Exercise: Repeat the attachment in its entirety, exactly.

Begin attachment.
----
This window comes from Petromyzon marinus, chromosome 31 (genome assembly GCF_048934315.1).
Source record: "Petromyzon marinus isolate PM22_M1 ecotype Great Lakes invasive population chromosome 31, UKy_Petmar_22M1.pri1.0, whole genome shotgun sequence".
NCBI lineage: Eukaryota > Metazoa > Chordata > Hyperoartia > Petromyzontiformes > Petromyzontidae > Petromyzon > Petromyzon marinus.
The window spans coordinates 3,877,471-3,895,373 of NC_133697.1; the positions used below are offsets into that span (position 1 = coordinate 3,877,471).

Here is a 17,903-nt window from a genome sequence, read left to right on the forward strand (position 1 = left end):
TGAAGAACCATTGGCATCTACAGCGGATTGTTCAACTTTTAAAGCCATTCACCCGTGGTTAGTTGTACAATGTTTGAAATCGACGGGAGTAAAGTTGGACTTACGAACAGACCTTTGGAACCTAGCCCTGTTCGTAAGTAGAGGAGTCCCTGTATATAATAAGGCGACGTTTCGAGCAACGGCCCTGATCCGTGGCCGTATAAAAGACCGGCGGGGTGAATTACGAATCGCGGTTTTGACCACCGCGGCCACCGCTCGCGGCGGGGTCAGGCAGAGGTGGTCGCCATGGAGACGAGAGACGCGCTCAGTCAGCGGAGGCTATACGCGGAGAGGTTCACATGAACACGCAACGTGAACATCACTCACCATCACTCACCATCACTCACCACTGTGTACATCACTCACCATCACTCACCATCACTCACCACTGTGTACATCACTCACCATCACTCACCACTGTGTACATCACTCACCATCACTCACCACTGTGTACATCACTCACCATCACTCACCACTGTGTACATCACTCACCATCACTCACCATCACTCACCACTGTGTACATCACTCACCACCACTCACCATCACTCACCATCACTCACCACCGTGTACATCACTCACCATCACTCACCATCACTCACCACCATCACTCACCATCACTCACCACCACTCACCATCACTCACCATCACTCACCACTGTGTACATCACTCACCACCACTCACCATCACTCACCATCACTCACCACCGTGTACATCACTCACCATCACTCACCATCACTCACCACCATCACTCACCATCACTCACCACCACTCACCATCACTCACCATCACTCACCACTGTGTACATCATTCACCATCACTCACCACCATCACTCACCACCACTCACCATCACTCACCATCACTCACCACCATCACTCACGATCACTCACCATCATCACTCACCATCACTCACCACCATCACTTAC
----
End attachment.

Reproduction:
This window comes from Petromyzon marinus, chromosome 31 (genome assembly GCF_048934315.1).
Source record: "Petromyzon marinus isolate PM22_M1 ecotype Great Lakes invasive population chromosome 31, UKy_Petmar_22M1.pri1.0, whole genome shotgun sequence".
NCBI lineage: Eukaryota > Metazoa > Chordata > Hyperoartia > Petromyzontiformes > Petromyzontidae > Petromyzon > Petromyzon marinus.
The window spans coordinates 3,877,471-3,895,373 of NC_133697.1; the positions used below are offsets into that span (position 1 = coordinate 3,877,471).

Here is a 17,903-nt window from a genome sequence, read left to right on the forward strand (position 1 = left end):
TGAAGAACCATTGGCATCTACAGCGGATTGTTCAACTTTTAAAGCCATTCACCCGTGGTTAGTTGTACAATGTTTGAAATCGACGGGAGTAAAGTTGGACTTACGAACAGACCTTTGGAACCTAGCCCTGTTCGTAAGTAGAGGAGTCCCTGTATATAATAAGGCGACGTTTCGAGCAACGGCCCTGATCCGTGGCCGTATAAAAGACCGGCGGGGTGAATTACGAATCGCGGTTTTGACCACCGCGGCCACCGCTCGCGGCGGGGTCAGGCAGAGGTGGTCGCCATGGAGACGAGAGACGCGCTCAGTCAGCGGAGGCTATACGCGGAGAGGTTCACATGAACACGCAACGTGAACATCACTCACCATCACTCACCATCACTCACCACTGTGTACATCACTCACCATCACTCACCATCACTCACCACTGTGTACATCACTCACCATCACTCACCACTGTGTACATCACTCACCATCACTCACCACTGTGTACATCACTCACCATCACTCACCACTGTGTACATCACTCACCATCACTCACCATCACTCACCACTGTGTACATCACTCACCACCACTCACCATCACTCACCATCACTCACCACCGTGTACATCACTCACCATCACTCACCATCACTCACCACCATCACTCACCATCACTCACCACCACTCACCATCACTCACCATCACTCACCACTGTGTACATCACTCACCACCACTCACCATCACTCACCATCACTCACCACCGTGTACATCACTCACCATCACTCACCATCACTCACCACCATCACTCACCATCACTCACCACCACTCACCATCACTCACCATCACTCACCACTGTGTACATCATTCACCATCACTCACCACCATCACTCACCACCACTCACCATCACTCACCATCACTCACCACCATCACTCACGATCACTCACCATCATCACTCACCATCACTCACCACCATCACTTAC